Dell Insprion 9400
Core Duo 2GHz, 1GB mem, 120GB HD, ATI x1400 mobility, Intel ipw3945 wireless.
Hyperthreaded P4 2.8GHz, 1GB mem, 160GB HD, ATI 9250, ATI all-in-wonder mach64.
AMD 64 tower
2 physical AMD 64, Tyan motherboard, 2GHz, 2GB mem, 160GB HD, ATI 9250.
The Linux kernel and drivers handle the both the laptop and the tower's motherboard's chipset, and harddrive DMA flawlessly, not a single thing that needs to be tweaked here. Two thumbs up for the motherboard, chipset manufacturers for providing the Linux kernel and driver developer the documentation they need to have done an excellent job.
The video card manufacturers can learn a real lesson here.
No doubt, the display element is one of the weakest links on Linux.
Not unexpectedly, the ATI videocards are giving me more problems than usual. Not unexpected, because it's widely known that ATI is a bad choice for Linux, because ATI's support hasn't been very good. They've dropped support for the still widely in use 92xx video cards, they don't support compositing (this means no aiglx or fancy desktop effects!), getting the drivers to install doesn't work always (fixable by actually fixing their code), and to top it off, it has bugs which causes crashes from time to time on certain configurations. Crashes are considered taboo on Linux, and if you cause an actual system crash, you have to bow your head in shame. ATI is a major perpetrator on this front.
The open source (non ATI) versions of the drivers aren't supported for all ATI flavors, and don't do 3D as well. This is because ATI wants to keep things secret, so developers are forced to having to reverse engineer and guess.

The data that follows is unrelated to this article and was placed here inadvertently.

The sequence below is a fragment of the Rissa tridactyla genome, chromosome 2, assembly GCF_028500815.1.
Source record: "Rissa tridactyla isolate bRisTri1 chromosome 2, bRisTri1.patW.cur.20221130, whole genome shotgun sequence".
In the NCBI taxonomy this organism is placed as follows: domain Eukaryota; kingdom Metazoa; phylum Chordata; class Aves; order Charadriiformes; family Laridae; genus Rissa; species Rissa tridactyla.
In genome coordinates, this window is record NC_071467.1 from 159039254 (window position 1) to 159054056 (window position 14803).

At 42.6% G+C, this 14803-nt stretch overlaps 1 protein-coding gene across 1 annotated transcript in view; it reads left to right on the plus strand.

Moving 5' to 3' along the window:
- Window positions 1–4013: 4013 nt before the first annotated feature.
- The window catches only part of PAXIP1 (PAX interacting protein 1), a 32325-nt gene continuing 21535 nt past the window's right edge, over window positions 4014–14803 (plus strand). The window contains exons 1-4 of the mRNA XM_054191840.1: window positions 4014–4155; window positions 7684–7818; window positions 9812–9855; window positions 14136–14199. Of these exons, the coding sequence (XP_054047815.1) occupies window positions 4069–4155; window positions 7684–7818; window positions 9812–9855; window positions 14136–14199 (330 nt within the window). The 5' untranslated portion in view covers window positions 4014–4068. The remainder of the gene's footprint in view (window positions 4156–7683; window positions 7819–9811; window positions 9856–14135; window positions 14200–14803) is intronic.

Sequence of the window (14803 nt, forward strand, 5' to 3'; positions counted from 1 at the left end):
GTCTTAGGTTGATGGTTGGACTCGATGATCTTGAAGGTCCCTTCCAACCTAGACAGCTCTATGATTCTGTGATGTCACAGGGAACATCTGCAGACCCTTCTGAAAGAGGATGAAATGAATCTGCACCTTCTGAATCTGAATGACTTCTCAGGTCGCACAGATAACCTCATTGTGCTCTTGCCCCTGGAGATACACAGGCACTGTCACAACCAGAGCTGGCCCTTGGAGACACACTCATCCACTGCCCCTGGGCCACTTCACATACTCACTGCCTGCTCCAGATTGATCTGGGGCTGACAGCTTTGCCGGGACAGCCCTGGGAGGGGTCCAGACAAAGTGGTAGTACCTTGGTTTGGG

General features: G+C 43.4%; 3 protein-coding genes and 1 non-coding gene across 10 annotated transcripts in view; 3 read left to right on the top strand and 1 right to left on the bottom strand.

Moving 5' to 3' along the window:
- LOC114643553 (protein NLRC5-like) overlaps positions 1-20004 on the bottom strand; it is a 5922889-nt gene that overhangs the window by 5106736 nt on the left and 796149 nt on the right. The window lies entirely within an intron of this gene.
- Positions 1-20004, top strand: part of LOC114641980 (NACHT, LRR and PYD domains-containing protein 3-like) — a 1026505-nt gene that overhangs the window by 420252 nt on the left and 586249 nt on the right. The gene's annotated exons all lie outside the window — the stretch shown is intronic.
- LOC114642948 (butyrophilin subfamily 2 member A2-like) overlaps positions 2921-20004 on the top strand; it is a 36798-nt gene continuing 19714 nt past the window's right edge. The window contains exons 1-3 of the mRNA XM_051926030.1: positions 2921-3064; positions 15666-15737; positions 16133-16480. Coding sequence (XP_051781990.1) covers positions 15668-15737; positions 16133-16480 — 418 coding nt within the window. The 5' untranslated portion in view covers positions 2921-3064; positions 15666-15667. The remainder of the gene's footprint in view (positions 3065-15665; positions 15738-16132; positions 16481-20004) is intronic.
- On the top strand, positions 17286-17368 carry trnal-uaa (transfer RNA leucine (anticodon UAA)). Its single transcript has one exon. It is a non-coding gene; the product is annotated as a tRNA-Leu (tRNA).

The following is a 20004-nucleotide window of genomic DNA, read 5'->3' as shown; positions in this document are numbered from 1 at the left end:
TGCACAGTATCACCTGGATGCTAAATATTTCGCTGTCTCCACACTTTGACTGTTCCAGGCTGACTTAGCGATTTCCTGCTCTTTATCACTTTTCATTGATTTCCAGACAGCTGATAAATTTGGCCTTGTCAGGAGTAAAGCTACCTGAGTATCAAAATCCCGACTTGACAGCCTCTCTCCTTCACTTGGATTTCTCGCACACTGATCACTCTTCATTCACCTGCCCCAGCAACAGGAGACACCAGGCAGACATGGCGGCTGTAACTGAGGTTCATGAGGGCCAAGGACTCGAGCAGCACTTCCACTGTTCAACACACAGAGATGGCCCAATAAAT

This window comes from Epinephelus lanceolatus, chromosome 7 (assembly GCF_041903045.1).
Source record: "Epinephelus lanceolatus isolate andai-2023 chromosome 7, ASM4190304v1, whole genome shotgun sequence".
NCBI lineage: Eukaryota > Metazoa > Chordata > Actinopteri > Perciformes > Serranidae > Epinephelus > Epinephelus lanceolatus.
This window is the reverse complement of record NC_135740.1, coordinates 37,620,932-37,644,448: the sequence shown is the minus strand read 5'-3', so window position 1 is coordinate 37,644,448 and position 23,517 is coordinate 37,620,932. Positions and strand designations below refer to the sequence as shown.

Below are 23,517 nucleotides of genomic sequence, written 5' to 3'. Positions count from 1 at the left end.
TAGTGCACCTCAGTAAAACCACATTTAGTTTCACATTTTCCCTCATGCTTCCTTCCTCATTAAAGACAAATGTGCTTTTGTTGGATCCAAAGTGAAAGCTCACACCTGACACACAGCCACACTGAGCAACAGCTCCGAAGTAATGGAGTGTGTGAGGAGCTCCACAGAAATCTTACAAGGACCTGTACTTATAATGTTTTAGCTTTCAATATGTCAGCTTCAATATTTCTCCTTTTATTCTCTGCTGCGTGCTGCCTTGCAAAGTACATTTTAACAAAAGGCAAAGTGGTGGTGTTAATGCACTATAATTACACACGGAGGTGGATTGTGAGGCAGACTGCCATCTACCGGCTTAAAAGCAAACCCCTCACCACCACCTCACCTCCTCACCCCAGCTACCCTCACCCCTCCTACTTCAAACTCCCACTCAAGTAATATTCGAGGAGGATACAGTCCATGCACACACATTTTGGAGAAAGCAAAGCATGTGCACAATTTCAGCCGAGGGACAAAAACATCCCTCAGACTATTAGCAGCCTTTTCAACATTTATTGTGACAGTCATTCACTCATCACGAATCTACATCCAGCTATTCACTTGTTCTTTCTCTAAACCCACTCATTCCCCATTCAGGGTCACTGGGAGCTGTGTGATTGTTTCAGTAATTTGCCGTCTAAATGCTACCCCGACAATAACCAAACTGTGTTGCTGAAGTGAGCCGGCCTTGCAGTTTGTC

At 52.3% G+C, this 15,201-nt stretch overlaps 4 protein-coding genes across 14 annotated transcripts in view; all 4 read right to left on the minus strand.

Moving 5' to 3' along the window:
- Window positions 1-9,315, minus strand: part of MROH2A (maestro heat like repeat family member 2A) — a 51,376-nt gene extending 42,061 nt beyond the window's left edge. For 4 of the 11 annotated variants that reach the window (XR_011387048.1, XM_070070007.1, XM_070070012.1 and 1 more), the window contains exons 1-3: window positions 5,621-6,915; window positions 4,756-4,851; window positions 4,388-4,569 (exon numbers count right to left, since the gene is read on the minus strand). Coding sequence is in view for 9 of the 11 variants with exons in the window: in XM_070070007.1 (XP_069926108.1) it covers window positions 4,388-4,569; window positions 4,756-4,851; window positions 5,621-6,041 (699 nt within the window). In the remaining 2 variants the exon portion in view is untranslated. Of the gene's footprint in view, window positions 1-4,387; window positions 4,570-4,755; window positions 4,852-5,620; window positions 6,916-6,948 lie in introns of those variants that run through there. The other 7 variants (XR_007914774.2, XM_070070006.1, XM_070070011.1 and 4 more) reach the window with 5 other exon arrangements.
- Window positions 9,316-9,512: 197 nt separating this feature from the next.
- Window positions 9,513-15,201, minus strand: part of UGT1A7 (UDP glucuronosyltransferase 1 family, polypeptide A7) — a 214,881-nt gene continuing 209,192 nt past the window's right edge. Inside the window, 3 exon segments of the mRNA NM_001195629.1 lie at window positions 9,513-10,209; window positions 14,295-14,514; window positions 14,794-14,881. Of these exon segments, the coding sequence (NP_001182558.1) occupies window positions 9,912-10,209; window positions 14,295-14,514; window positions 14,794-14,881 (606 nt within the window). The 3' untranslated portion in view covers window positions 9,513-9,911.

TV and video capture through the open source Gatos drivers doesn't seem to work anymore. Needless to say, frustrations galore.
The general consensus on the internet is that Linux people should avoid ATI altogether, and go with something like NVidia. Having dealt with both, I really feel that the developers at NVidia are just smarter. Although I've had problems with NVidia on Fedora Core 5, the previous Red Hat release, believe you me, you aint seen nothing yet, once you have to cope with ATI. So, two thumbs down for ATI.
If you're lucky with the right video card configuration, you can enable desktop effects. At the time of this writing, the Wikipedia article doesn't mention ATI. Someone needs to update that page and specify that with ATI there is a good chance you will not be able to enjoy these special effects. With ATI, there is always a compromise and some disappointment.
I still don't like Gnome, and this time again, I switched to IceWM.
One thumb up, one thumb down for Gnome.
I didn't bother with the sluggish KDE. I don't like KDE's kdeinit/dcop messages all over my terminals, and the slow starting of k-applications.
Compilation and installation was a snap as usual. Download from CVS, apply my custom patch for some custom window behaviour, compile, install, configure .Xclients, restart, and I'm in business. After seeing a lot of flat C spaghetti code, it's always very refreshing to see nicely organized C++ code again. Two thumbs up for IceWM.
I've had some problems getting it to work on FC5, and this time on FC6, with updated drivers, things are working a little better, but I still need a manual initialization script to get it going every time. The good news is that I don't have to repeatedly reload the driver, because the flaky driver initialization seems to have been fixed. I'm using WPA, which makes things a little harder to configure, but necessary for security. Apparently, even with WEP/mac address security, scripting kiddies can break in in just a few minutes, using various available tools available on the net. WPA to my knowledge hasn't been cracked yet.
This means I can do worry-free networking without having to ssh or ipsec everything.